The United Nations (UN) Special Rapporteur on executions advised Colombia’s government Monday to exhume the bodies of suspected victims of extrajudicial killings committed by the military to determine their identities.
In a report presented to the UN’s Human Rights Council, Christof Heyns urged Colombia to investigate the military killings, specifically referring to La Macarena graveyard in the southeastern department of Meta, a mass grave that allegedly contains the bodies of over 2,000 people, including suspected victims of extrajudicial murders.
He called for greater accountability for those responsible and greater protection for potential victims and witnesses of extrajudicial murders and their families. He added that reports indicate “more than 3,000 people may have been victims of summary executions directly attributable to the armed forces.”
Heyns said that while Colombia had taken “certain measures to prevent extrajudicial executions,” there continued “to be reported cases of extrajudicial killings and criminal and disciplinary investigations that have not advanced.”
The UN representative expressed his concern over “retaliation and pressure” directed towards military judges trying to investigate the suspected killings. He also claimed that the Military Ombudsman, the body responsible for defending the army’s accused, had willfully hampered investigations. On the other hand, Heyns praised the fact that several cases were transferred to civilian courts but warned of “continuing attempts by military courts to assert jurisdiction.”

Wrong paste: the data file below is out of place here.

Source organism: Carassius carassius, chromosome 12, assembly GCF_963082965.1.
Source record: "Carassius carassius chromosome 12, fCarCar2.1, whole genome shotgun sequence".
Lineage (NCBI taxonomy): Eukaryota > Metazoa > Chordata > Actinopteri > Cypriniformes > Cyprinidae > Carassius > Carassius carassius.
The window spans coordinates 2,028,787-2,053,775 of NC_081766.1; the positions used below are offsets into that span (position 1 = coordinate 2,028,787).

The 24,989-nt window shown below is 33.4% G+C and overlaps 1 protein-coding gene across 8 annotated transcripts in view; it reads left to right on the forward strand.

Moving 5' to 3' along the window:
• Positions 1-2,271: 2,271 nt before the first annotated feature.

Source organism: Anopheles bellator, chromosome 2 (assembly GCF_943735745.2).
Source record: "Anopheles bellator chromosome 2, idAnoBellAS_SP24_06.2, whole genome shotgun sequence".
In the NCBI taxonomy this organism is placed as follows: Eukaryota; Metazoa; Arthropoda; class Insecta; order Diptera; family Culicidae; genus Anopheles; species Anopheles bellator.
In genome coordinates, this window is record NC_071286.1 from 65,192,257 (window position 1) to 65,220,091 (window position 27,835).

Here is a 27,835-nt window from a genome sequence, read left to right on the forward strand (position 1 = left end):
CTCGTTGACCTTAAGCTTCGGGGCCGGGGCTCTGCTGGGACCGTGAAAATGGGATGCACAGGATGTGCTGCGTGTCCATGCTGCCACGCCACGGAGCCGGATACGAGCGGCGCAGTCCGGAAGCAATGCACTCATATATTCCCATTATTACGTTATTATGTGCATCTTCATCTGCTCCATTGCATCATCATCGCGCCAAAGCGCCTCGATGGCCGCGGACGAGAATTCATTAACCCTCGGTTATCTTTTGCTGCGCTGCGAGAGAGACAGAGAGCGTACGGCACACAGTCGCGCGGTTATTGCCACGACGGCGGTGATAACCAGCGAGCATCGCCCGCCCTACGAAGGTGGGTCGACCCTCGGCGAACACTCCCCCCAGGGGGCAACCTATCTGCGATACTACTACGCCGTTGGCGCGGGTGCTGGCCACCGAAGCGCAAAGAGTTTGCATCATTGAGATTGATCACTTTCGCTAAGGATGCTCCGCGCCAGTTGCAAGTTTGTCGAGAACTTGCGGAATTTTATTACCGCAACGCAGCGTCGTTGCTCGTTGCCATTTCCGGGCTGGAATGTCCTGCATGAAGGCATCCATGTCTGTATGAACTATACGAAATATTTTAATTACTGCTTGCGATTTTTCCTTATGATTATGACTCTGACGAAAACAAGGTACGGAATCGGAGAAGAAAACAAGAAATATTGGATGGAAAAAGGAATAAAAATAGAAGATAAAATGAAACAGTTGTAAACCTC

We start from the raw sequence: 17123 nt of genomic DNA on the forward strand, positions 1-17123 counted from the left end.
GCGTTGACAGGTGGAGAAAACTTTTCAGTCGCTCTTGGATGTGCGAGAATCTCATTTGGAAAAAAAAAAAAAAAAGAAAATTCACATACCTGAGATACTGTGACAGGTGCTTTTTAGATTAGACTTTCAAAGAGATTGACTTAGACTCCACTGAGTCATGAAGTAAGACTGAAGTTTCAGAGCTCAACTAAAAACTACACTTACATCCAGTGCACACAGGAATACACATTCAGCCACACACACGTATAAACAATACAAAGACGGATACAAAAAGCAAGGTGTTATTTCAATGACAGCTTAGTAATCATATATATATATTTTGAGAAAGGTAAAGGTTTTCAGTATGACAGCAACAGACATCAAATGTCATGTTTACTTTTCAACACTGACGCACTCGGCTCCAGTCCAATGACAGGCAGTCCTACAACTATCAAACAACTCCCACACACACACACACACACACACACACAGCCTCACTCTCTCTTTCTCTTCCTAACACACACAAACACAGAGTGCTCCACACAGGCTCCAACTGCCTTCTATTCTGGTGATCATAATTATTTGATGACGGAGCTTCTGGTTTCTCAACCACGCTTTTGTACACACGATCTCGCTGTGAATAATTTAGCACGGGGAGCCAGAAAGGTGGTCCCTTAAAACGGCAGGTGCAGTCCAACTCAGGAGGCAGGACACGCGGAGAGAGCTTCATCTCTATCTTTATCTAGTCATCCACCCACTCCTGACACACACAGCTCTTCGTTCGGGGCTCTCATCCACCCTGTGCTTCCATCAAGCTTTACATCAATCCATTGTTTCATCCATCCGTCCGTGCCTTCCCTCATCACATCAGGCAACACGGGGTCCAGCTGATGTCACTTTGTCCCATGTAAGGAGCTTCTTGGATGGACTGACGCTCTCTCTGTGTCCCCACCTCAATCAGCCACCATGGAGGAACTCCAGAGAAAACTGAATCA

According to a March report by the UN’s High Commisioner of Human Rights, extrajudicial executions remain common practice in Colombia. The trend whereby military forces execute civilians and report them as guerrillas killed in combat in order to boost kill counts has become known as the “false positives” phenomenon.
Heyns echoed the report’s concern over military courts trying cases involving extrajudicial killings. It stated that “In several cases, there were inconsistencies about what happened in the accounts of military authorities and a tendency by some officials to discredit and stigmatize victims and obstruct justice.”
The International Criminal Court announced plans June 13 to look into the “false positive” killings in Colombia. There have been close to 1500 investigations into “false positive” executions committed by the military since the scandal broke in 2008, after it was uncovered that 11 men had been kidnapped and murdered by soldiers in the central Colombian city of Soacha.